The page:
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How Much Should You Pay An M&A Advisory Firm?

You want to sell your business. And you’re willing to potentially hire a professional advisor to assist the process. So how much will you wind up paying an M&A (merger and acquisition) advisory firm?

You know the typical answer: It depends on a range of variables. But we’re here to help at least frame the conversation. First, why you may need an M&A advisor. How about to…

  • get your finances in order;
  • pinpoint potential suitors and attract bids;
  • serve as a go-between and a proctor who keeps sale negotiations moving along;
  • identify practical deal terms to help maximize the sale value and ease the ownership transition; and
  • plenty more.

The average advisory fee is…

  • $225,000 on a $5 million deal;
  • $665,000 on a $20 million deal; and
  • $1.3 million on a $50 million deal.

Those data points are from a survey developed by Firmex and Divestopia. The survey, conducted from August to October 2016 generated 320 responses. Nearly two-thirds of respondents (211) listed their occupation as Investment Banker or M&A Advisor. In comparison, the next-largest categories were a Business Broker, at 10.6%, and Business Development roles at 7.2%, the report stated.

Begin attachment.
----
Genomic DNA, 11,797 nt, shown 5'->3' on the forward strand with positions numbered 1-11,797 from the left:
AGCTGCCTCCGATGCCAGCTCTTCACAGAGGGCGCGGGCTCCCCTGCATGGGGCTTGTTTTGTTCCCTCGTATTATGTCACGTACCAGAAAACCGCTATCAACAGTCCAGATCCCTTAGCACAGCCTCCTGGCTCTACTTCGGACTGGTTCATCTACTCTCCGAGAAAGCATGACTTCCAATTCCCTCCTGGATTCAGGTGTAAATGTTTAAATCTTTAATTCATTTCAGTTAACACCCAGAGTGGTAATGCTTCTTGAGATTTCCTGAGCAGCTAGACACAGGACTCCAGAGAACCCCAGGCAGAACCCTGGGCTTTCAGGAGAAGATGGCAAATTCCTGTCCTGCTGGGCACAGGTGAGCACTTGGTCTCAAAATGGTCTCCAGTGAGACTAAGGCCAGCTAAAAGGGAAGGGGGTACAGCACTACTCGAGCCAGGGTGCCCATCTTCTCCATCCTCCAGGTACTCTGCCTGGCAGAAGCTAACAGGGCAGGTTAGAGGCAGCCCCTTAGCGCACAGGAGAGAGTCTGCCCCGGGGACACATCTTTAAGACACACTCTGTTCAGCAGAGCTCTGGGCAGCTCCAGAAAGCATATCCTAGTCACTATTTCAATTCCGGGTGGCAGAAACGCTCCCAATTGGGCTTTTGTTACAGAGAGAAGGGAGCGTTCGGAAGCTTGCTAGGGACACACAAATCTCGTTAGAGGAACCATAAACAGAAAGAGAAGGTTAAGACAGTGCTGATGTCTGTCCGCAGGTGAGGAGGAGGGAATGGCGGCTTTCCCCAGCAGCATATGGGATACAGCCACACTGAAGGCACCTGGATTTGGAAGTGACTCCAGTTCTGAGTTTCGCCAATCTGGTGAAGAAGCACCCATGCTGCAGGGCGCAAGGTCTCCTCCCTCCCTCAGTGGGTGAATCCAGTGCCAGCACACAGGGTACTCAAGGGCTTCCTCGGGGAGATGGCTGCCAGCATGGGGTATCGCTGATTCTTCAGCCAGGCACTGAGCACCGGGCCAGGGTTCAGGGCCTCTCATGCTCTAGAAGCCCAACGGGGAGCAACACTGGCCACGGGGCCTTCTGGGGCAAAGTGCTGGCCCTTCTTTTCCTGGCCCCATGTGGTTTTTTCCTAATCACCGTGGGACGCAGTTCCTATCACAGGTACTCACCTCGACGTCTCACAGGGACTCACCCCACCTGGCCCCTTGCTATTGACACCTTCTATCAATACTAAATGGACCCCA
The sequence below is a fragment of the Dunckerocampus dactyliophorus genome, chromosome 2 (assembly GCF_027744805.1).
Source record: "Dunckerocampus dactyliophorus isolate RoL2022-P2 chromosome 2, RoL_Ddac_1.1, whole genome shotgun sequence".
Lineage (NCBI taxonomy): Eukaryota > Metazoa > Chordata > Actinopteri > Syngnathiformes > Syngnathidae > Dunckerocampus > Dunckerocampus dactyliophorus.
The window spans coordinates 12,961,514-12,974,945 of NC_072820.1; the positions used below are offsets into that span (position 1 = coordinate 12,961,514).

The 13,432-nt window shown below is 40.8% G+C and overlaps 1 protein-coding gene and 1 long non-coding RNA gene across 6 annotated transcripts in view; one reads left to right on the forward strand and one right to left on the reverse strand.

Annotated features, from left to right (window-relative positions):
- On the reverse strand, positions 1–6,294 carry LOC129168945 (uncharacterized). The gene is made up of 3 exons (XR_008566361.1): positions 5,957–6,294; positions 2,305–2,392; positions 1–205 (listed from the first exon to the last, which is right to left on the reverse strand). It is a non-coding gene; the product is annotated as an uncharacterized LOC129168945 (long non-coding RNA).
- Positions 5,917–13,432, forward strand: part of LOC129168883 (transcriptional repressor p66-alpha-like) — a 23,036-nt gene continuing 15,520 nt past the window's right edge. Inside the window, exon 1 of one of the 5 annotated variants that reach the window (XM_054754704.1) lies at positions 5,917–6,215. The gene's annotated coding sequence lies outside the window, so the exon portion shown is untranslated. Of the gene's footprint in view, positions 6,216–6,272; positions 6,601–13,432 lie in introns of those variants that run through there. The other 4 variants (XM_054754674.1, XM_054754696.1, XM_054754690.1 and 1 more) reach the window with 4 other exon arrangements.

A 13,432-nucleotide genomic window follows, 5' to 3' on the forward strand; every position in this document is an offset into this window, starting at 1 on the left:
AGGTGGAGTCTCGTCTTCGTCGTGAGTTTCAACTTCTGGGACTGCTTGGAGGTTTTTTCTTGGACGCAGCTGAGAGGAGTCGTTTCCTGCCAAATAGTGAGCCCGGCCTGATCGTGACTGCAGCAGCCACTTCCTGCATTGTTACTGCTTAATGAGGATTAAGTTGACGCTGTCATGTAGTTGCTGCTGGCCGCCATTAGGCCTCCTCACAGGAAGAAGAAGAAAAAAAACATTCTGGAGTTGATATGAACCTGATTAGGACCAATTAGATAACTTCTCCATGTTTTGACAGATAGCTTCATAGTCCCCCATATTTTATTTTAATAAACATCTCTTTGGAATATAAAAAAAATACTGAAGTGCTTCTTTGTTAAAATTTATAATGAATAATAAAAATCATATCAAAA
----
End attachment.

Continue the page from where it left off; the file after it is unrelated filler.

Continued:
The survey participants also were quite active in the M&A market.

  • 39.34% reported working on one to five deals annually
  • 29.9% reported working on six to 10 deals each year; and
  • 17.5% of respondents reported their firms completed over 16 deals a year.

The Lehman Formula

Let’s assume you successfully sell your business, with a healthy assist from an M&A advisor. Here, many advisors charge a so-called success fee that fits into one of three categories:

  • Simple percentage, 37.4%
  • Scaled percentage, 37%
  • Lehman formula, 25.6 percent.

The Lehman formula is a

“descending scale and can be structured where the first$5 million of a deal’s value may be charged a certain percentage, say 6%, Then, the next five million another percentage, say 3%, and the remaining amount can be charged another percentage, perhaps 2% for example,” the survey writers say.

Conversely, for a scaled percentage structure,

“a valuation target is set and a base-level success fee for this valuation is determined, with increments above this target valuation earning successively higher fees. To illustrate, a $10 million dollar target valuation could earn a 2% fee, the next $10 million may earn 3%, and the next $10 million may earn 3.5%.”

Additional Variables

Many brokers use a mixed approach. For instance:

  • Perhaps there’s a monthly retainer fee, typically designed for a fixed length of time (perhaps six months). Say, $50,000.
  • Then, there’s a commission based on the company sale value. Say, 6%.

Let’s assume you wind up selling your business within a six-month window for $5 million. In that scenario you’ve paid:

  • The $50,000 retainer.
  • And now you owe the 6 percent commission on the $5 million — which computes to $300,000.
  • The twist: The actual commission payment can be $250,000 because many brokers will credit you the original retainer fee.

That’s just one hypothetical example. Your mileage will vary. Let us know how the journey goes.

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